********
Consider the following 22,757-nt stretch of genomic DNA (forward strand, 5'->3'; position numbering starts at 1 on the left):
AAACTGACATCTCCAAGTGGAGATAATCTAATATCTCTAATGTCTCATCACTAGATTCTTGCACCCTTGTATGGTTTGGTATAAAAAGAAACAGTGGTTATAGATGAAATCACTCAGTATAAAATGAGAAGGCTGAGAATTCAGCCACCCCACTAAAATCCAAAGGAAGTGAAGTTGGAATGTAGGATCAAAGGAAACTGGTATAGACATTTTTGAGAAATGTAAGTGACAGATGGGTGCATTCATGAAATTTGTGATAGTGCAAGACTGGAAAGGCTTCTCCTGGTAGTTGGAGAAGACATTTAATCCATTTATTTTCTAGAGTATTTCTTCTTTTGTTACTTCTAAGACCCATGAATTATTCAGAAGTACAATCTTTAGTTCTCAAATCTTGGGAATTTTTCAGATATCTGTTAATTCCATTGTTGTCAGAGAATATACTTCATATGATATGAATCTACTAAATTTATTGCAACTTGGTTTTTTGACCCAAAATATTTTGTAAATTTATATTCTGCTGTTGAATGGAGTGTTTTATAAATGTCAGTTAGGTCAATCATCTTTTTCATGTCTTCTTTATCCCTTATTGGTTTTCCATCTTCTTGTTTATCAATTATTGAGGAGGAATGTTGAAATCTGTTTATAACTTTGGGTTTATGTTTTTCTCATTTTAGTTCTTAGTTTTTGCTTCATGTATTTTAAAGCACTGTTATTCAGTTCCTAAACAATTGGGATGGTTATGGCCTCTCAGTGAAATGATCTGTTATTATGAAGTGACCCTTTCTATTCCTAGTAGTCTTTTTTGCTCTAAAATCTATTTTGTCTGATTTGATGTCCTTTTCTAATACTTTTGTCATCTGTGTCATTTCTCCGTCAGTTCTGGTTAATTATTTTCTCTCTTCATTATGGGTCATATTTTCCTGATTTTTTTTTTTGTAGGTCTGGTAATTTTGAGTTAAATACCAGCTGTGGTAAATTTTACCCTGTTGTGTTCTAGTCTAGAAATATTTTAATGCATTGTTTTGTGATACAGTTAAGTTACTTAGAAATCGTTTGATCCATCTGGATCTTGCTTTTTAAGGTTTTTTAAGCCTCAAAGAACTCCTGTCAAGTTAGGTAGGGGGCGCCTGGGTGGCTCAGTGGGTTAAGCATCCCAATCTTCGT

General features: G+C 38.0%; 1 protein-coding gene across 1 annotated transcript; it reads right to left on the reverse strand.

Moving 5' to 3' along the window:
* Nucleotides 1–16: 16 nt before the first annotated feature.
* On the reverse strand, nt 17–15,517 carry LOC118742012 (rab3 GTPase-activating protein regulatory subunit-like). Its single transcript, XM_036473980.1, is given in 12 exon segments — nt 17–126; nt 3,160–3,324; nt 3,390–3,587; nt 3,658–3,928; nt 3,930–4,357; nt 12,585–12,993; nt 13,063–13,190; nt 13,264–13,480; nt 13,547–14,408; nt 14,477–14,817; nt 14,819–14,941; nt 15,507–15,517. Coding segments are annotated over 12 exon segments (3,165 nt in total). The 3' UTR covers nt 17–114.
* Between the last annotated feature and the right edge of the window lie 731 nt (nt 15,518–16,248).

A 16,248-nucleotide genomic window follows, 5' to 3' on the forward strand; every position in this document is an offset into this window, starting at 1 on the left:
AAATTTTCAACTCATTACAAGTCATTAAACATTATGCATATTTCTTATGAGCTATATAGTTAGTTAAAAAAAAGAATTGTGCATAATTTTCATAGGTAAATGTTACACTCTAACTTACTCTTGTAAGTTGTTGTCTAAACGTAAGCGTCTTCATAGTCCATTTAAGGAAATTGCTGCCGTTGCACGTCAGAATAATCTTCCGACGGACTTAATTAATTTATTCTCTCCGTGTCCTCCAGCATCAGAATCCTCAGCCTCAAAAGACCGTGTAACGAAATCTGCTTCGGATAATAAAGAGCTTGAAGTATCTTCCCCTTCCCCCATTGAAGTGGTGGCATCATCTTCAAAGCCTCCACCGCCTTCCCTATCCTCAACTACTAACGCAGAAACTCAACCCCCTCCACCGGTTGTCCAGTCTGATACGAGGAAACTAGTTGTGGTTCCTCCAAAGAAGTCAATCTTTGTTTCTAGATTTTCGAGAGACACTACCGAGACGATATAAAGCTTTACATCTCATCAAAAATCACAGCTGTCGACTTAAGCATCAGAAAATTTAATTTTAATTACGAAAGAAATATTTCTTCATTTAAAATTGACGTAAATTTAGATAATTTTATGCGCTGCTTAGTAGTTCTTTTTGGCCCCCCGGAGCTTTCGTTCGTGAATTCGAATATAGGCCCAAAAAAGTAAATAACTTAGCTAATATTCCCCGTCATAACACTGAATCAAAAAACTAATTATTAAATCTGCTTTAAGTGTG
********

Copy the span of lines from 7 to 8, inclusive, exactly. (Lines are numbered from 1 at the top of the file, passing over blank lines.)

* Between the last annotated feature and the right edge of the window lie 731 nt (nt 15,518–16,248).

A 16,248-nucleotide genomic window follows, 5' to 3' on the forward strand; every position in this document is an offset into this window, starting at 1 on the left: